Growing sunflowers from seed
Using seed trays to plant sunflowers
To get started, you’ll need:
- Heirloom seed heads
- Seed boxes
- Compost that can be used for multiple purposes.
- Identifying characteristics of plant species
- Pencil or a waterproof marking pen
Using a multi-purpose compost, fill the seed tray about 1cm below the top. Push each seed carefully into the compost after you’ve added one per cell. Add extra compost to each cell until it reaches the brim, and then thoroughly water it. Add a plant label as a last step to help you remember what you’ve planted.
Place the seed tray in a warm, light location, such as a sunny windowsill.
Once your seedlings have germinated and grown to around 5cm (2 inches), they can be moved into individual pots around 7.5cm (3 inches) in diameter. Remove the seedling from the tray and carefully place it in the new pot after adding a tiny amount of multipurpose compost to each pot. After filling the seedling with compost, carefully push the compost down to compact it and keep it safe. Add a plant label to your watering schedule. Place the pots in an area that is both warm and bright.
Removing seedlings from their cells should be done gently in order to protect the plant and roots. It may be necessary to dislodge the cell with a narrow, flat instrument, such as an old dinner knife or even a plant label.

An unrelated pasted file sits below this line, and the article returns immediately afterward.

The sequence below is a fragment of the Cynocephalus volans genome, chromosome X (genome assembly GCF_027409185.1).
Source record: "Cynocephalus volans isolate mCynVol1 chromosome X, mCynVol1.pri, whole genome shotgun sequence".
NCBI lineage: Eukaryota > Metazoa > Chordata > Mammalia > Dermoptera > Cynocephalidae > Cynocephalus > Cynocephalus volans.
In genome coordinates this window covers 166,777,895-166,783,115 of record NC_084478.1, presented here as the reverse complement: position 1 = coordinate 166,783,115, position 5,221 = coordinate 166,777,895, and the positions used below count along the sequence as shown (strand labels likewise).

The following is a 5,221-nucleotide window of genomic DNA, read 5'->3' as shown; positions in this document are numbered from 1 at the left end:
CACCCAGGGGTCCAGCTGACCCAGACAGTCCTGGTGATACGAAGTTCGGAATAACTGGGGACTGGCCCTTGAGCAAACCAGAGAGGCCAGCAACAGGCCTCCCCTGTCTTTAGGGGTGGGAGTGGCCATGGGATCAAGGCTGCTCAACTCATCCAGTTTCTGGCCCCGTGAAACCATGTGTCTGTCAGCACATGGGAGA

Using a liquid fertilizer at this point is a good idea; the fertilizer should be diluted by 50% and applied twice a week.
After they have grown to a height of 30cm (12 inches), you can either plant them outside in the garden or transplant them to a larger container. To avoid harm from late frosts, don’t do this until May.
Planting sunflower seeds in the ground
The soil you’ll be sowing your seeds in must have fine crumbly texture and free of weeds before you begin. You should also select a location with full sunlight and well-drained soil.
If you’re going to plant sunflowers, it’s a good idea to enrich the soil with organic matter like Gro-Sure Farmyard Manure.
A shallow dip in the soil, about 12mm deep, should be made for each seed, with a 10cm space between each one.
Drill a hole in the ground and plant the seeds. When the seedlings are about 18 inches apart, thin them out.
Use a cane to support the stems of the sunflowers as they grow taller by attaching a piece of string to the cane. As a result, the stem will be strengthened, and the plant will be encouraged to develop in an even direction.
Pinching out sunflowers
Plants’ new stems can be stimulated by the practice of “pinching out.”
You’ll have to decide whether or not to pinch out your sunflowers depending on what you plan to do with them when they’re in bloom:
- When growing sunflowers for a competition, it’s best not to pinch out the growing tip in order to maximize the plant’s height. A plant’s ability to grow tall and provide you with an increase in height depends on its growing tip.
- Pinching out the plant’s growing tip can encourage the plant to produce more blossoms if you intend to eat them later on.
When pinching out sunflowers, use your thumb and forefinger to remove the plant’s growing tip; this should be done when the plant is about 8 to 10 inches tall.
You should expect the plant to grow up to 1.8m – 2.2m tall, but you can expect to see four times as many blooms as you typically would.
How long do sunflowers take to grow?